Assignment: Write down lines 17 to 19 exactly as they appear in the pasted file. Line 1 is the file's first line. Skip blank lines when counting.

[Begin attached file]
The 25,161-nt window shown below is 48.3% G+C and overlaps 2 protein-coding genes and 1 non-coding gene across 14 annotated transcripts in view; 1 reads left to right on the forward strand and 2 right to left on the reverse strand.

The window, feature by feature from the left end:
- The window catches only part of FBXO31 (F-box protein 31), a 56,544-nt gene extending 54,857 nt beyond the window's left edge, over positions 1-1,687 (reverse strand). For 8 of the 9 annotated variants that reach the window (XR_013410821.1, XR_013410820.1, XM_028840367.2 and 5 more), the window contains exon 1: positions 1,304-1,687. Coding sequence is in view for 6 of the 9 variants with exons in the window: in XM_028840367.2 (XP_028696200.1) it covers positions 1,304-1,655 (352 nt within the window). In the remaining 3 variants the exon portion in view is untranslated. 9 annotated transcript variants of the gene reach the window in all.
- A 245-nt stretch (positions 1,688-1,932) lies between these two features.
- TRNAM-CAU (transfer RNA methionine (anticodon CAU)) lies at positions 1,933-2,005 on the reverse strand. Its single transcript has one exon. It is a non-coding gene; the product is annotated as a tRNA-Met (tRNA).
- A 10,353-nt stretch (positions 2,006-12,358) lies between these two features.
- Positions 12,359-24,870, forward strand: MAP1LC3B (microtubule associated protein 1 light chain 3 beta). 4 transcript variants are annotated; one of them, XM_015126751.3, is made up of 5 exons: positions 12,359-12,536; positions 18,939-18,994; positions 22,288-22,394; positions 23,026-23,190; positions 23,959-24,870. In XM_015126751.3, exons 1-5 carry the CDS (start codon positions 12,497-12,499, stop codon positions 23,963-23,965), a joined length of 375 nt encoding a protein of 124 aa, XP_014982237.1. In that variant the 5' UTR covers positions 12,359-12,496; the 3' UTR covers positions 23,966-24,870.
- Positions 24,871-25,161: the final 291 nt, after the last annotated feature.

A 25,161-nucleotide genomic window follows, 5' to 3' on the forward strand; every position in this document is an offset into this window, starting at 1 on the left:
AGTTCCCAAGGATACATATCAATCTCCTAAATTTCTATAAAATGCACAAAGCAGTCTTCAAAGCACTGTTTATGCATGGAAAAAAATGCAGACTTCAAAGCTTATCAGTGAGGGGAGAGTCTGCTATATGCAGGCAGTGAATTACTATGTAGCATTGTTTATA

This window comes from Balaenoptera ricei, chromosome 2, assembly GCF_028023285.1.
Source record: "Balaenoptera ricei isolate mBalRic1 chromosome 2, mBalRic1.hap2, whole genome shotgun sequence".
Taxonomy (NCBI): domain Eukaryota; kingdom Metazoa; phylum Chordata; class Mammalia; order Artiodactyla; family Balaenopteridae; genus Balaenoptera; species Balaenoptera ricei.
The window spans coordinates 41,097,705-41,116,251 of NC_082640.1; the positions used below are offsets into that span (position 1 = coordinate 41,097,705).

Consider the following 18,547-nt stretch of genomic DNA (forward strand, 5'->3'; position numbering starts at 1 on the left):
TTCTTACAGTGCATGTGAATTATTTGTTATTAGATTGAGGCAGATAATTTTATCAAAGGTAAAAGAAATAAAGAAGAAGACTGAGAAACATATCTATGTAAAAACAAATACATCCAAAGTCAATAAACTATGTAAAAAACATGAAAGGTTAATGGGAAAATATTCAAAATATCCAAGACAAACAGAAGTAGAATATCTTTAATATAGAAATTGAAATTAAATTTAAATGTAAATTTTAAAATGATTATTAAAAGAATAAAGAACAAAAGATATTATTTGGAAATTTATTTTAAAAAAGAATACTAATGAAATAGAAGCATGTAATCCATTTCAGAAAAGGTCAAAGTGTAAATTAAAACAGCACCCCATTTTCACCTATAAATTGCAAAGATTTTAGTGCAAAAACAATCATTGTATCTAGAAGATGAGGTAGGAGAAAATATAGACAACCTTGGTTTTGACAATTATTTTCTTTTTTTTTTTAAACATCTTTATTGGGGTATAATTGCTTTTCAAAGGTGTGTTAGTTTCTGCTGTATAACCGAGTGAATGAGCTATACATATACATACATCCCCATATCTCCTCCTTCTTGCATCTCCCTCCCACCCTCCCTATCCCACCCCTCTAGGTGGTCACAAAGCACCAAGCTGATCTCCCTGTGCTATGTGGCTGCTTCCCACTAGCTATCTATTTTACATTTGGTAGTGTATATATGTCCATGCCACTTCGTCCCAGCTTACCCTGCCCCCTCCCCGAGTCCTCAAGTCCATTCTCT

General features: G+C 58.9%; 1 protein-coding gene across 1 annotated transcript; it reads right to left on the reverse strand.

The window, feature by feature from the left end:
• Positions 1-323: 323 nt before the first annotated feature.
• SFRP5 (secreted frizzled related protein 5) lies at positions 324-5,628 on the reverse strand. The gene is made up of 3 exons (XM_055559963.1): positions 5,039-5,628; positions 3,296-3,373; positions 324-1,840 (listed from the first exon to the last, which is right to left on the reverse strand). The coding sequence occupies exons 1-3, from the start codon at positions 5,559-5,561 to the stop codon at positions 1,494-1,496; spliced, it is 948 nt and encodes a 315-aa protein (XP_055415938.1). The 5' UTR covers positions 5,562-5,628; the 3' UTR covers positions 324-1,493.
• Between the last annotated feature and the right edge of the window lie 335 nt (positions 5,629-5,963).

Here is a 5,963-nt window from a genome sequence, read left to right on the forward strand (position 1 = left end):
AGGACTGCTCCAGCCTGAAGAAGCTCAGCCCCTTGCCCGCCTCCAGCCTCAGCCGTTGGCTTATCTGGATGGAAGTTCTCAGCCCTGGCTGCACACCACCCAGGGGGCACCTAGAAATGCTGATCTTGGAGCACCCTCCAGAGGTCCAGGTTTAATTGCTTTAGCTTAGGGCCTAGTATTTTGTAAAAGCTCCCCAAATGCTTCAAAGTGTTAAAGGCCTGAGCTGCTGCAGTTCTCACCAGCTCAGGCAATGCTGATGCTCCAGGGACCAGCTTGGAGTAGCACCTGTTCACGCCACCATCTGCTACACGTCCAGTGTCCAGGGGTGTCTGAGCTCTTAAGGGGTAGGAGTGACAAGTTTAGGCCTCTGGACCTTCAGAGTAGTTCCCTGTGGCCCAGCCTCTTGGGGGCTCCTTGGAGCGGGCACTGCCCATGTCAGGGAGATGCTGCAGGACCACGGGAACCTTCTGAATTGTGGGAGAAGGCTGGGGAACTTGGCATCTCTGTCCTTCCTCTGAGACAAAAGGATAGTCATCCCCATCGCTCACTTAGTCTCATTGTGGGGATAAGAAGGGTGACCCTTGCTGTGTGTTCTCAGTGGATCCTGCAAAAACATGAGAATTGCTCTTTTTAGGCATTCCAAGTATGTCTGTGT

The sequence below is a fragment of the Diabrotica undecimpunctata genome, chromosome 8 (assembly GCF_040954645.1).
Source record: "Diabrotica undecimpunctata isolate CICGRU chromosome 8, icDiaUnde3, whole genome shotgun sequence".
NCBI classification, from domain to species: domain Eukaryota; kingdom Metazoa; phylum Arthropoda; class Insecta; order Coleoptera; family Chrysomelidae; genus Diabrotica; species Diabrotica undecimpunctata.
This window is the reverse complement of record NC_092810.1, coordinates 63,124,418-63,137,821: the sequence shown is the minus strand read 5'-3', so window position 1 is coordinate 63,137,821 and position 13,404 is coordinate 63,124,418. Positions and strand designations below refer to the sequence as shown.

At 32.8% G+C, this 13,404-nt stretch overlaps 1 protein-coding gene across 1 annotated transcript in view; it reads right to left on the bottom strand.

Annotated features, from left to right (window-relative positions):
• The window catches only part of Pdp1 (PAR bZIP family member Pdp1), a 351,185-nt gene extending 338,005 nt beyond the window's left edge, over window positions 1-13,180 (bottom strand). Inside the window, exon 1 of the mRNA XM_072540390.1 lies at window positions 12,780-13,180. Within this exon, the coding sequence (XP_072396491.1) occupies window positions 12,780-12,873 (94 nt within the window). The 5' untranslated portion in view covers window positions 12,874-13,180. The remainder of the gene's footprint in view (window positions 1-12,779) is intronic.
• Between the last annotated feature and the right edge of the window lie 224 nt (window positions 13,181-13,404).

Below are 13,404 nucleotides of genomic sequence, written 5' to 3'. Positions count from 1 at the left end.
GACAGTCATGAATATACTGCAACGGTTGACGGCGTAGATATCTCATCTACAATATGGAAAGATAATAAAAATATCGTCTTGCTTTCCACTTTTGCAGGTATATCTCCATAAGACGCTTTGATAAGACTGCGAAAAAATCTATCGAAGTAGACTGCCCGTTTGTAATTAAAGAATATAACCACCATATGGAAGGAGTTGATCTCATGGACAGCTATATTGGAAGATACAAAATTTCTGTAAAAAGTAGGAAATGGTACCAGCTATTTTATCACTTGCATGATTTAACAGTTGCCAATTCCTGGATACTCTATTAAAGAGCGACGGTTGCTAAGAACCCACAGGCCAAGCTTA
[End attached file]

General features: G+C 58.9%; 1 protein-coding gene across 1 annotated transcript; it reads right to left on the reverse strand.

The window, feature by feature from the left end:
• Positions 1-323: 323 nt before the first annotated feature.